T he greatest movie ever sold is an exciting experience of hilarious ingenuity and insightful exploratory documentary. This is a film that has a certain degree of rewatchability not only because of it’s comedic moments and awkward gags, it also provides an interesting insight into the marketing, advertising and product placement strategies, employed by some of the biggest brands and how they affect movies and blockbuster today.
From director Morgan Spurlock, the master behind the hit documentary Supersize Me and Where in the World is Osama Bin Laden, this film essentially follows Spurlock trying to discover the effects that product placement and advertising has on people. The premise behind the film is simple: movies and in particular blockbusters market a ton of different brands and those brands in turn sponsor the movie. Spurlock then decides to put that to the test and see if he can use product placement and a strong amount of advertising to make a feature film. To do this, he has to go through a series of different channels – all of which leads him to question the notion of creative control over the product.
The film addresses many issues, one of which is how advertising and marketing populate our lives. We see it everywhere around us; billboards, tv commercials, buses and sidewalks. The film ultimately tries to make a point that advertising has disrupted the beauty and aesthetics of our world. We spend more time reading the messages that companies feed us and it ultimately affects how we lead our daily lives. Whether or not the companies are big or small, they are all eager to sell their product and the film basically establishes that companies would go to any length to do so as long as it’s in their interest.
Spurlock compares the bustling and wall covered streets of Fifth Avenue to the city of Sao Paulo where outdoor advertising has been all but banned. Here, posters, billboards and the like are non-existent that the only way that people advertise their business is by way of the Internet or by word of mouth. At the end of the film however, Spurlock makes a point that beauty and aesthetics in nature is an idealistic notion and that advertising forever exist in some corner of society.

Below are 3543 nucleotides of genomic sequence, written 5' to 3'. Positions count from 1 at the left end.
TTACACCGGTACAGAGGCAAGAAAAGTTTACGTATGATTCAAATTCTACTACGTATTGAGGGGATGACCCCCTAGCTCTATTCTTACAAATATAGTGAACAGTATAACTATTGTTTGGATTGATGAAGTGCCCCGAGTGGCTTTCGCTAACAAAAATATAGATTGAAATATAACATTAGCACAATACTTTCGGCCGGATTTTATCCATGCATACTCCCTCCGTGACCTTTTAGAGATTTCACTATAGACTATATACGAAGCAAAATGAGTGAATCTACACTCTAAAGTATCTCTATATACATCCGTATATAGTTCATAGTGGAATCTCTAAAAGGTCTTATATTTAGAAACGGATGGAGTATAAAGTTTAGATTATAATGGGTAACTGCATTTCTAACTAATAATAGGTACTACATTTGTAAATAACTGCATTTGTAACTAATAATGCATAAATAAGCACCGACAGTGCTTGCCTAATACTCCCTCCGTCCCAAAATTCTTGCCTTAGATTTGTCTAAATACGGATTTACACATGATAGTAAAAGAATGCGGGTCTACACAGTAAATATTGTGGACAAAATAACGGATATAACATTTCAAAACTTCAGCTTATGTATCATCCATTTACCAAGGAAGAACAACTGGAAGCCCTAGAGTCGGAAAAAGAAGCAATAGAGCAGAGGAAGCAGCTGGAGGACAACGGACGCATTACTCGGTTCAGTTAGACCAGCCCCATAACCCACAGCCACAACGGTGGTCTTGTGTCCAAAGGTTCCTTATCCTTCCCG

The documentary then goes on and interweaves the notion of creative control. How much of the movie belongs to filmmaker, when there is a large sum of money involved that belongs to those who sponsor the film. With the advent of the summer blockbuster, the barrier between creative integrity and profit gain has blurred. It is common knowledge that there is a lot of money involved in a major blockbuster and the film ultimately tries to make a point that to turn a bigger profit, those blockbusters utilize a massive amounts of marketing strategies to attract a wider audience. Addressing the nature of a sell-out, Spurlock provides an interesting outlook into how an individual working in creative may protect their own artistic reputation or fall into the seeds of commercialization. Interviewing several key filmmakers and entertainment artist, the film provides us with just enough insight to spark further curiosity.
The film also examines the companies use of celebrity and star power to advertise their product. We live in a world where celebrities are idolized and screen appeal is everything. And celebrities using their screen appeal to advertise products means profit for the company. Spurlock interviews several people, some of whom have partnered with certain brands to promote their work, while others do so to make a profit from it. Once again it comes back to the notion of selling out and the film furthers this by examining how it helps their brand.
Similar to his previous works, there are many comedic moments throughout the film, most of which hits every single beat. Spurlock knows how to engage with an audience and this documentary works well when viewed with a large crowed. Greatest Movie Ever Sold is an enjoyable experience of comedic ingenuity and overall insightful.